After the Act was signed last fall, in late December the agency’s Space Operations Mission Directorate requested the shuttle and International Space Station programs take the necessary steps to maintain the capability to fly Atlantis on the STS-135 mission.

The Authorization Act of 2010 directs NASA to conduct the mission, and scheduling the flight enables the program to begin preparations for the mission. This would be the 135th and final space shuttle flight.

If approved, the mission also will fly a system to investigate the potential for robotically refueling existing spacecraft and return a failed ammonia pump module to help NASA better understand the failure mechanism and improve pump designs for future systems.

The crew consists of commander Chris Ferguson, Douglas Hurley, Sandra Magnus and Rex Walheim. The smaller crew size bypasses the need for a rescue shuttle, as if for some reason Atlantis is unable to return from space, the crew members would be rescued from the station using Russian Soyuz spacecraft.

As far as the next scheduled shuttle flight, STS-133, engineers continue to work on Discovery in the Vehicle Assembly Building Kennedy Space Center to modify the stringers on the external fuel tank. Discovery and its six astronauts are targeted to launch on Feb. 24.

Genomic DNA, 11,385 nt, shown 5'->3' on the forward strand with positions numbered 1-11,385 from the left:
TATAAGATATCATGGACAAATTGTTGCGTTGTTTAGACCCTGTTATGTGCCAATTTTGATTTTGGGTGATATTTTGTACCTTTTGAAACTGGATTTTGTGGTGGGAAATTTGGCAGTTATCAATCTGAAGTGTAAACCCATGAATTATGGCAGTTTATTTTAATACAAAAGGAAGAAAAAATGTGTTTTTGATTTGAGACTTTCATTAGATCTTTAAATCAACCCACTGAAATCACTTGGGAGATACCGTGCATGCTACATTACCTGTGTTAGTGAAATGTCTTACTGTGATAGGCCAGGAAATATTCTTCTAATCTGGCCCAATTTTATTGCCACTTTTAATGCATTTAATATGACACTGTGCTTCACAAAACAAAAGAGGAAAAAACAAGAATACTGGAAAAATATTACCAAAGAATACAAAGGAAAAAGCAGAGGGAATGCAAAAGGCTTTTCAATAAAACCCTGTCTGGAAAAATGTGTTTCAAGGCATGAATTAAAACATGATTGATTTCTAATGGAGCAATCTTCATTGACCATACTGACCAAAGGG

With a bicycle injury to crewmember Tim Kopra, the crew is now joined by Steve Bowen, who flew on the on STS-132 in May 2010, as a replacement. He will be the first astronaut to fly on consecutive missions.

At a press conference on Wednesday, Bill Gerstenmaier, NASA’s Associate Administrator for Space Operations said the astronaut office worked together to figure out who should replace Kopra and figure out the logistics so that the flight would not be delayed even further. “We’ve been working hard on this since Tim had his accident and we think we’ve got a good plan in place,” he said.

“Its was obviously a disappointment for Tim to not be available for this upcoming launch window,” said chief astronaut Peggy Whitson. “He understands that we have to be prepared to fly.”